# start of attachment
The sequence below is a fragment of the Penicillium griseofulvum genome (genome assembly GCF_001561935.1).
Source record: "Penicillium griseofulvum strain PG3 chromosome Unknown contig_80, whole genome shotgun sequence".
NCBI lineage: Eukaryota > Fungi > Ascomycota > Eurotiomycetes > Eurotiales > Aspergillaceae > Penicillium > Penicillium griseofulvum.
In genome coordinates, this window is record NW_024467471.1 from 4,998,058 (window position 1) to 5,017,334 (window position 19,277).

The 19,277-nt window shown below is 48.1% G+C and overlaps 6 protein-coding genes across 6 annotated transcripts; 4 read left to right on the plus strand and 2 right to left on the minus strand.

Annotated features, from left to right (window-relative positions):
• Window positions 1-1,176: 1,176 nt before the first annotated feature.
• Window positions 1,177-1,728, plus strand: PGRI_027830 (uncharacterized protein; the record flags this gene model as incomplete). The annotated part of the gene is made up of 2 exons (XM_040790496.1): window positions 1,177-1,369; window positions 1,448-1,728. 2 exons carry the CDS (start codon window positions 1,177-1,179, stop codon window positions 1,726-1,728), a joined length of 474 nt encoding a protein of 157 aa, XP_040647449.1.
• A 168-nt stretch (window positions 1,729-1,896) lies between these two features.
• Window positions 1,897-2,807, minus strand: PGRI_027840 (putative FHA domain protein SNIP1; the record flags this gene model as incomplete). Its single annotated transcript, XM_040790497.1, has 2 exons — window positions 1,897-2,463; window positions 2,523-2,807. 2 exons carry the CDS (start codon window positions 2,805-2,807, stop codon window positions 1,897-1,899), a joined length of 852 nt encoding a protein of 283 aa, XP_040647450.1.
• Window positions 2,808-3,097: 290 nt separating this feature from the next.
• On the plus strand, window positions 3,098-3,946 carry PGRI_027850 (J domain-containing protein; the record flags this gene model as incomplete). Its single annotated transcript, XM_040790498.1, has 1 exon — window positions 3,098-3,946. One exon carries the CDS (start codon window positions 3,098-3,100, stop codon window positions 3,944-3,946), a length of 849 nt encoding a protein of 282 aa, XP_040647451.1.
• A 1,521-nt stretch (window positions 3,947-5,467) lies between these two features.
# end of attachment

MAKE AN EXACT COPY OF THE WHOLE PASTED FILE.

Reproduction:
The sequence below is a fragment of the Penicillium griseofulvum genome (genome assembly GCF_001561935.1).
Source record: "Penicillium griseofulvum strain PG3 chromosome Unknown contig_80, whole genome shotgun sequence".
NCBI lineage: Eukaryota > Fungi > Ascomycota > Eurotiomycetes > Eurotiales > Aspergillaceae > Penicillium > Penicillium griseofulvum.
In genome coordinates, this window is record NW_024467471.1 from 4,998,058 (window position 1) to 5,017,334 (window position 19,277).

The 19,277-nt window shown below is 48.1% G+C and overlaps 6 protein-coding genes across 6 annotated transcripts; 4 read left to right on the plus strand and 2 right to left on the minus strand.

Annotated features, from left to right (window-relative positions):
• Window positions 1-1,176: 1,176 nt before the first annotated feature.
• Window positions 1,177-1,728, plus strand: PGRI_027830 (uncharacterized protein; the record flags this gene model as incomplete). The annotated part of the gene is made up of 2 exons (XM_040790496.1): window positions 1,177-1,369; window positions 1,448-1,728. 2 exons carry the CDS (start codon window positions 1,177-1,179, stop codon window positions 1,726-1,728), a joined length of 474 nt encoding a protein of 157 aa, XP_040647449.1.
• A 168-nt stretch (window positions 1,729-1,896) lies between these two features.
• Window positions 1,897-2,807, minus strand: PGRI_027840 (putative FHA domain protein SNIP1; the record flags this gene model as incomplete). Its single annotated transcript, XM_040790497.1, has 2 exons — window positions 1,897-2,463; window positions 2,523-2,807. 2 exons carry the CDS (start codon window positions 2,805-2,807, stop codon window positions 1,897-1,899), a joined length of 852 nt encoding a protein of 283 aa, XP_040647450.1.
• Window positions 2,808-3,097: 290 nt separating this feature from the next.
• On the plus strand, window positions 3,098-3,946 carry PGRI_027850 (J domain-containing protein; the record flags this gene model as incomplete). Its single annotated transcript, XM_040790498.1, has 1 exon — window positions 3,098-3,946. One exon carries the CDS (start codon window positions 3,098-3,100, stop codon window positions 3,944-3,946), a length of 849 nt encoding a protein of 282 aa, XP_040647451.1.
• A 1,521-nt stretch (window positions 3,947-5,467) lies between these two features.